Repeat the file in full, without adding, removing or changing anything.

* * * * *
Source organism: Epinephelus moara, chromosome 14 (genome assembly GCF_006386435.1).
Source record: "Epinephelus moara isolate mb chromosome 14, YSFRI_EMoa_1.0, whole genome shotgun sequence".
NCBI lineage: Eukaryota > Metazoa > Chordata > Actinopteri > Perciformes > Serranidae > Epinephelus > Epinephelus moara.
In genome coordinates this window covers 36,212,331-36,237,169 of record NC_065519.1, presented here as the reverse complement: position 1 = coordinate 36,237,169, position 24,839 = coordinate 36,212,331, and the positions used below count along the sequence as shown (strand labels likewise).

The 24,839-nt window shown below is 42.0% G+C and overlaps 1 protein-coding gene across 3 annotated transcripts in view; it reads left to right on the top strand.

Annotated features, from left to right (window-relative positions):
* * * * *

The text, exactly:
Source organism: Epinephelus moara, chromosome 14 (genome assembly GCF_006386435.1).
Source record: "Epinephelus moara isolate mb chromosome 14, YSFRI_EMoa_1.0, whole genome shotgun sequence".
NCBI lineage: Eukaryota > Metazoa > Chordata > Actinopteri > Perciformes > Serranidae > Epinephelus > Epinephelus moara.
In genome coordinates this window covers 36,212,331-36,237,169 of record NC_065519.1, presented here as the reverse complement: position 1 = coordinate 36,237,169, position 24,839 = coordinate 36,212,331, and the positions used below count along the sequence as shown (strand labels likewise).

The 24,839-nt window shown below is 42.0% G+C and overlaps 1 protein-coding gene across 3 annotated transcripts in view; it reads left to right on the top strand.

Annotated features, from left to right (window-relative positions):